Ask Larry: Will My Wife’s Social Security Retirement Benefits Automatically Start At 70?
Today’s column addresses questions about retirement benefits after spousal benefits and possibly filing for and suspending retirement benefits, whether pensions count as income under the earnings test and when to apply for survivor’s benefits. Larry Kotlikoff is a Professor of Economics at Boston University and the founder and president of Economic Security Planning, Inc, which markets Maximize My Social Security and MaxiFi Planner.
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Have Social Security questions of your own you’d like answered? Ask Larry about Social Security here.
Will My Wife’s Social Security Retirement Benefits Automatically Start At 70?
HI Larry, I’m not quite sure but I believe my wife filed and suspended her Social Security retirement benefit at FRA and took her spousal benefit instead. Does that sound right?
When she turns 70 in two months, will she automatically begin to receive her retirement benefit or will she need to reapply for it. How does she go about switching from spousal to her retirement benefit. Thanks, Josh
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Hi Josh, Your wife could not have filed for and suspended her retirement benefit given the circumstances you describe.
If your wife had actually filed for and suspended her benefits at full retirement age (FRA), then Social Security would automatically reinstate payment of her benefits at 70. But your wife couldn’t be drawing spousal benefits if she had actually filed for and suspended her own benefits.
She apparently instead filed for her spousal benefits only, while specifically excluding her own Social Security retirement benefits from the scope of her application. Therefore your wife will need to file a separate application for her retirement benefits in order to establish entitlement to them. Best, Larry
Will My Pensions Be Considered Income?
Hi Larry, I am 62 and have been receiving widow’s benefits for two years. I’m able to receive pensions from two previous employers when I reach 65. Will these pensions be considered income regarding the social security earnings test?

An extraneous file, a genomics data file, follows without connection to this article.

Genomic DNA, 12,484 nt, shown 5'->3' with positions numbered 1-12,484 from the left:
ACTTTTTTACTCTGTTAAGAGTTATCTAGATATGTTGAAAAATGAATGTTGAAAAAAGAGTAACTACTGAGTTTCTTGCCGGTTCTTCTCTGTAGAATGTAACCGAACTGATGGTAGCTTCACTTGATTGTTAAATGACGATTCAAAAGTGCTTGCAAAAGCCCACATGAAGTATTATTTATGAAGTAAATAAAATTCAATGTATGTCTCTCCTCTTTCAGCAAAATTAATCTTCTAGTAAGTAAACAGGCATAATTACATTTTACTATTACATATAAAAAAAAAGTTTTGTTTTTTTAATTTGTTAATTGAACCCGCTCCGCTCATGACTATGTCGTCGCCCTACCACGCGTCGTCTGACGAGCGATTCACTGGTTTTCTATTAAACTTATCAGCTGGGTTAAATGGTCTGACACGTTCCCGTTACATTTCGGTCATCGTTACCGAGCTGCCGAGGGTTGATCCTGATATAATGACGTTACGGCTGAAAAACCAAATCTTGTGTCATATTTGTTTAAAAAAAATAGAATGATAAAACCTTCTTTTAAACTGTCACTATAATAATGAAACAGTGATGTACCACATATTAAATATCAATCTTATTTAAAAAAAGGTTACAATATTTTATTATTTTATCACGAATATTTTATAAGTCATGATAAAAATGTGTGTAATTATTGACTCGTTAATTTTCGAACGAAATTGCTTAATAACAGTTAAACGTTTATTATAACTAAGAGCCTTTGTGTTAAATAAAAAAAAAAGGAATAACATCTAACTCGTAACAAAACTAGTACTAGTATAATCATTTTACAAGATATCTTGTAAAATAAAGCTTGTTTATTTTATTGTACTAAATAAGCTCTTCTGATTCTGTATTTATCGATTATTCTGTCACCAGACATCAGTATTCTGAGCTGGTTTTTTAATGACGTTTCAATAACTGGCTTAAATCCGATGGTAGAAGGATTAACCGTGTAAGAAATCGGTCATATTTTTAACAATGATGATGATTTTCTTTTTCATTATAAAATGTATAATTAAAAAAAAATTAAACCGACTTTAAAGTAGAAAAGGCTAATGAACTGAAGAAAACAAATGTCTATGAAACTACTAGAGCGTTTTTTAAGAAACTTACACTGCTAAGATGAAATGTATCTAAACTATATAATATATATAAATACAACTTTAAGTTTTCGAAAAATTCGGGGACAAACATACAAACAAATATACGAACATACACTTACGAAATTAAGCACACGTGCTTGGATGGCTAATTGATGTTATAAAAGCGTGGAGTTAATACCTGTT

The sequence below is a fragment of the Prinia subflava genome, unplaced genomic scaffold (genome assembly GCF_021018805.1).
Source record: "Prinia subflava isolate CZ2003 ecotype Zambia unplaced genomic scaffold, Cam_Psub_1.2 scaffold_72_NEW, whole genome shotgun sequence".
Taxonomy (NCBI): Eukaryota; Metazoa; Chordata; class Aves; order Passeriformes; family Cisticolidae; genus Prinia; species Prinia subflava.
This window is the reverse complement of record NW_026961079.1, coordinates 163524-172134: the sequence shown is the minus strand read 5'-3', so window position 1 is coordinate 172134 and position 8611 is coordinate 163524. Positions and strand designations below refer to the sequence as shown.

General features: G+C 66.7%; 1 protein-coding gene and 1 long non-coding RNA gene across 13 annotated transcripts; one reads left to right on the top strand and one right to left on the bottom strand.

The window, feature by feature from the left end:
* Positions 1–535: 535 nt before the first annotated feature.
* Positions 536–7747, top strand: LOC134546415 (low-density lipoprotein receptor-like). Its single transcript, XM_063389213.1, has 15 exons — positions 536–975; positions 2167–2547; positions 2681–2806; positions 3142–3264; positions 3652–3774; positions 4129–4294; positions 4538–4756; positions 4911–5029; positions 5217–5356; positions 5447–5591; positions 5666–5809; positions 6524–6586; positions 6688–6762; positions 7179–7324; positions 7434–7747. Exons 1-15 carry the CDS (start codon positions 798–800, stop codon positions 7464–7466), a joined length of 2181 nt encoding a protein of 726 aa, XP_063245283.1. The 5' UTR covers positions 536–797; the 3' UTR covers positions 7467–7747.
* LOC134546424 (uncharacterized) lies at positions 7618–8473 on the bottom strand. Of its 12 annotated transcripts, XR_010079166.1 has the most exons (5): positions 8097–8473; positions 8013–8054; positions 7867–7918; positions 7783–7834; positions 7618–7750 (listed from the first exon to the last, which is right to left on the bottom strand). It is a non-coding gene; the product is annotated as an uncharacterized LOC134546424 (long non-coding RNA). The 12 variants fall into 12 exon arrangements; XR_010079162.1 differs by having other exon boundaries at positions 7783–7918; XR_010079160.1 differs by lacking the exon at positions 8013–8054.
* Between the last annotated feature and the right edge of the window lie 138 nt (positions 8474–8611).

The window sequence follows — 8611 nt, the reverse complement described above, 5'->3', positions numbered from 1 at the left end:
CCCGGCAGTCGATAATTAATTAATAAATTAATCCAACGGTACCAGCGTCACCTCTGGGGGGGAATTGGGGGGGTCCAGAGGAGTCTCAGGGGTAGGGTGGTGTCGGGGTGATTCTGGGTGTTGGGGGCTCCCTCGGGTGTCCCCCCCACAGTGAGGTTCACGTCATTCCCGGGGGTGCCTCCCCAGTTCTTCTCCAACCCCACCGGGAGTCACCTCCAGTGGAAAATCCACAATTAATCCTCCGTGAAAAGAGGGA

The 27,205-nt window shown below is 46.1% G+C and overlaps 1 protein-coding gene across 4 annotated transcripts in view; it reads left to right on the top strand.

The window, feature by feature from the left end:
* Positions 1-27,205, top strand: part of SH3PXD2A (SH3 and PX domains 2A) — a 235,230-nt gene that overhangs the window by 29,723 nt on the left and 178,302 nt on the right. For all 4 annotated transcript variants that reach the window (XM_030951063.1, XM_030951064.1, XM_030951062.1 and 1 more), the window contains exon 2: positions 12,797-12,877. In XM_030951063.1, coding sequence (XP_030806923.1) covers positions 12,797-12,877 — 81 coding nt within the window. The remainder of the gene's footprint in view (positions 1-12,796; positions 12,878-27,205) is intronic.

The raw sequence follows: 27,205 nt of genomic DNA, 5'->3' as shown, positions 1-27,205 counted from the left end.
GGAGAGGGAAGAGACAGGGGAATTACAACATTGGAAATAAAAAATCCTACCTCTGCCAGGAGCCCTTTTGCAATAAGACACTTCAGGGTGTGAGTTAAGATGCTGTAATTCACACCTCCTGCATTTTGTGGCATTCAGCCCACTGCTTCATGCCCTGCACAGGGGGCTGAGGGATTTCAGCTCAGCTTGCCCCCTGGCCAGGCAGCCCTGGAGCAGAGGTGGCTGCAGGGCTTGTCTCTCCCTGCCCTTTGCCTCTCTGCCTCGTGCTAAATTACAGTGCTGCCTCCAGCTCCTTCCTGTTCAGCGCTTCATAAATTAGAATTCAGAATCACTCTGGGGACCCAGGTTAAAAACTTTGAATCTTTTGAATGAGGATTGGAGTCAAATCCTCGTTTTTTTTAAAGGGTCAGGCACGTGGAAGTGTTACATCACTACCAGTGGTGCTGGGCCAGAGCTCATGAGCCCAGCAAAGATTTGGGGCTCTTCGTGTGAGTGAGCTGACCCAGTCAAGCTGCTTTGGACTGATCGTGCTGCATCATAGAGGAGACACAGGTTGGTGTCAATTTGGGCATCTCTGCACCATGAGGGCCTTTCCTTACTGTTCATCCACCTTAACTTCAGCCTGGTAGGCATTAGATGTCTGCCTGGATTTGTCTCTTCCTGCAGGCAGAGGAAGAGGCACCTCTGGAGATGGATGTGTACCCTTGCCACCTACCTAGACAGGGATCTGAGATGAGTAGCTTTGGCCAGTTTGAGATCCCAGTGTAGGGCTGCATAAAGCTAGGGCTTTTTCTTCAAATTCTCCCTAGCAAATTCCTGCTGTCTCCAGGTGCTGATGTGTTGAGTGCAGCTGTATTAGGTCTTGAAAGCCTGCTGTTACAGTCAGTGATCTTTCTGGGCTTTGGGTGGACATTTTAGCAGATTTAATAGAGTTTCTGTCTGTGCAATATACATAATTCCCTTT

I understand if I work I cannot make anything over the exempt amount. My full retirement age is 66 years and 10 months. Also, I grossed $15,0000.00 in 2020 and I received $10,000.00 in unemployment as my place of work shut down due to the COVID pandemic for a few months.
Do I owe Social Security anything for 2020? Thanks, Betty
Hi Betty, Only earned income counts for Social Security’s earnings test purposes, and pensions aren’t considered earned income.
Unemployment benefits also don’t count as earned income, so as long as your actual earned income was less than $18,240 in 2020, the Social Security earnings test wouldn’t require any of your benefits from last year to be repaid.
And as long as you paid Social Security taxes on the income your pensions are based on, the Windfall Elimination Provision (WEP) and the Government Pension Offset (GPO) provision won’t apply either. Best, Larry
Can I Still Apply For Spousal Benefits When I Apply?
Hi Larry, I am 67 and my husband died in 2009. Can I still apply for spousal benefits when I apply for my retirement benefit soon? Thanks, Claire
Hi Claire, I’m sorry for your loss. Spouse’s benefits are the Social Security terminology for benefits that are paid to a spouse from the record of a living worker. So you couldn’t qualify for spousal benefits on your deceased husband’s record, but you may be able to qualify for widow’s benefits.
There isn’t enough information in your question for me to be able to give you specific advice, but it’s important to know that Social Security widow’s benefits don’t get any higher if you wait past full retirement age (FRA) to apply for them.
So if you’re age 67 and if you qualify for widow’s benefits, then you should probably apply for widow’s benefits as soon as possible. Best, Larry